Sunday, July 21, 2019

Chrysostom: Homily 4 on Romans

Excerpt from Homily 4 on Romans
By St. John Chrysostom

Romans I. 26, 27

"For this cause God gave them up unto vile affections: for even their women did change the natural use into that which is against nature: and likewise also the men, leaving the natural use of the woman, burned in their lust one towards another."

"ALL THESE AFFECTIONS then were vile, but chiefly the mad lust after males; for the soul is more the sufferer in sins, and more dishonored, than the body in diseases. But behold how here too, as in the case of the doctrines, he deprives them of excuse, by saying of the women, that "they changed the natural use." For no one, he means, can say that it was by being hindered of legitimate intercourse that they came to this pass, or that it was from having no means to fulfil their desire that they were driven into this monstrous insanity. For the changing implies possession. Which also when discoursing upon the doctrines he said, "They changed the truth of God for a lie." And with regard to the men again, he shows the same thing by saying, "Leaving the natural use of the woman." And in a like way with those, these he also puts out of all means of defending themselves by charging them not only that they had the means of gratification, and left that which they had, and went after another, but that having dishonored that which was natural, they ran after that which was contrary to nature. But that which is contrary to nature has in it an irksomeness and displeasingness, so that they could not fairly allege even pleasure. For genuine pleasure is that which is according to nature. But when God has left one, then all things are turned upside down. And thus not only was their doctrine Satanical, but their life too was diabolical. Now when he was discoursing of their doctrines, he put before them the world and man's understanding, telling them that, by the judgment afforded them by God, they might through the things which are seen, have been led as by the hand to the Creator, and then, by not willing to do so, they remained inexcusable. Here in the place of the world he sets the pleasure according to nature, which they would have enjoyed with more sense of security and greater glad-heartedness, and so have been far removed from shameful deeds. But they would not; whence they are quite out of the pale of pardon, and have done an insult to nature itself. And a yet more disgraceful thing than these is it, when even the women seek after these intercourses, who ought to have more sense of shame than men. And here too the judgment of Paul is worthy of admiration, how having fallen upon two opposite matters he accomplishes them both with all exactness. For he wished both to speak chastely and to sting the hearer. Now both these things were not in his power to do, but one hindered the other. For if you speak chastely you shall not be able to bear hard upon the hearer. But if you are minded to touch him to the quick, you are forced to lay the naked facts before him in plain terms. But his discreet and holy soul was able to do both with exactness, and by naming nature has at once given additional force to his accusation, and also used this as a sort of veil, to keep the chasteness of his description. And next, having reproached the women first, he goes on to the men also, and says, "And likewise also the men leaving the natural use of the woman." Which is an evident proof of the last degree of corruptness, when both sexes are abandoned, and both he that was ordained to be the instructor of the woman, and she who was bid to become an helpmate to the man, work the deeds of enemies against one another. And reflect too how significantly he uses his words. For he does not say that they were enamoured of, and lusted after one another, but, "they burned in their lust one toward another." You see that the whole of desire comes of an exorbitancy which endures not to abide within its proper limits. For everything which transgresses the laws by God appointed, lusts after monstrous things and not those which be customary. For as many oftentimes having left the desire of food get to feed upon earth and small stones, and others being possessed by excessive thirst often long even for mire, thus these also ran into this ebullition of lawless love. But if you say, and whence came this intensity of lust? It was from the desertion of God: and whence is the desertion of God? From the lawlessness of them that left Him; men with men working that which is unseemly. Do not, he means, because you have heard that they burned, suppose that the evil was only in desire. For the greater part of it came of their luxuriousness, which also kindled into flame their lust. And this is why he did not say being swept along or being overtaken, an expression he uses elsewhere; but what? Working. They made a business of the sin, and not only a business, but even one zealously followed up. And he called it not lust, but that which is unseemly, and that properly. For they both dishonored nature, and trampled on the laws. And see the great confusion which fell out on both sides. For not only was the head turned downwards but the feet too were upwards, and they became enemies to themselves and to one another, bringing in a pernicious kind of strife, and one even more lawless than any civil war, and one rife in divisions, and of varied form. ..."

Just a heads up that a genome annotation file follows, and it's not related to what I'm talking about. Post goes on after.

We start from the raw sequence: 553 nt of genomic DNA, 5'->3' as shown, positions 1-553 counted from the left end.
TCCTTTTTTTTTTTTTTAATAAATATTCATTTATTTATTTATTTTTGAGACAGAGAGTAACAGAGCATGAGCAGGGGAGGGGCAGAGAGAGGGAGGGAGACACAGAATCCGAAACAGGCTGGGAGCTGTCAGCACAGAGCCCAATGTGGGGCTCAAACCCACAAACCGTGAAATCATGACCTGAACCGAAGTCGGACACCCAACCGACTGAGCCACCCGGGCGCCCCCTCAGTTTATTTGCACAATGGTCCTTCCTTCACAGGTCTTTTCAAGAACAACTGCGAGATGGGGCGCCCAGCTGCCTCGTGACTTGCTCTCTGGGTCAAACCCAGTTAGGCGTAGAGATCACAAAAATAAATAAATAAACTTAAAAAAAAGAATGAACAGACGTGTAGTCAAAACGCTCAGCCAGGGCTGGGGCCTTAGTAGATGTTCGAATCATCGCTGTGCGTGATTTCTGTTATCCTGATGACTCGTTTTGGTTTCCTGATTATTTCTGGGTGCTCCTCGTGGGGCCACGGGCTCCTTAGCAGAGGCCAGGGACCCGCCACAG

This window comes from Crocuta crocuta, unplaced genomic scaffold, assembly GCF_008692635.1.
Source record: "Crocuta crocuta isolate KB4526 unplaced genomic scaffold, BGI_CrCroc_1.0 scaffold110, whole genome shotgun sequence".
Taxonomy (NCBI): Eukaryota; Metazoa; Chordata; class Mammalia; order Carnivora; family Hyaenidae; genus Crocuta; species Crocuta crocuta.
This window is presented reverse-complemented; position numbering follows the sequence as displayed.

St. John Chrysostom

Sunday, July 7, 2019

Clerical Celibacy

Ante-Nicene and Post-Nicene Church on Clerical Celibacy

+ "Let bishops, priests, an deacons, and in general all the clergy who are specially employed in the service of the altar, abstain from conjugal intercourse with their wives and the begetting of children; let those who persist be degraded from the ranks of the clergy."
─Council of Elvira, Canon 33. (ca. 305)

+ "If a priest marry, he shall be removed from the ranks of the clergy; if he commit fornication or adultery, he shall be excommunicated, and shall submit to penance."
─Council of Neocaesarea, Canon 1. (ca. 314─325)

+ "Now the Lord Jesus, when He illumined us by His appearing, declared in the Gospel that He was come to fulfil the law, not to abolish it. And so He desired that the Church, whose Bridegroom He is, should have her visage shining with the splendor of chastity, that in the day of judgment, when He comes again, He may find her without spot or blemish, as He ordained by His apostle. Hence all we priests and Levites (deacons) are bound by the unbreakable law of those instructions to subdue our hearts and bodies to soberness and modesty from the day of our ordination, that we may be wholly pleasing to our God in the sacrifices which we daily offer."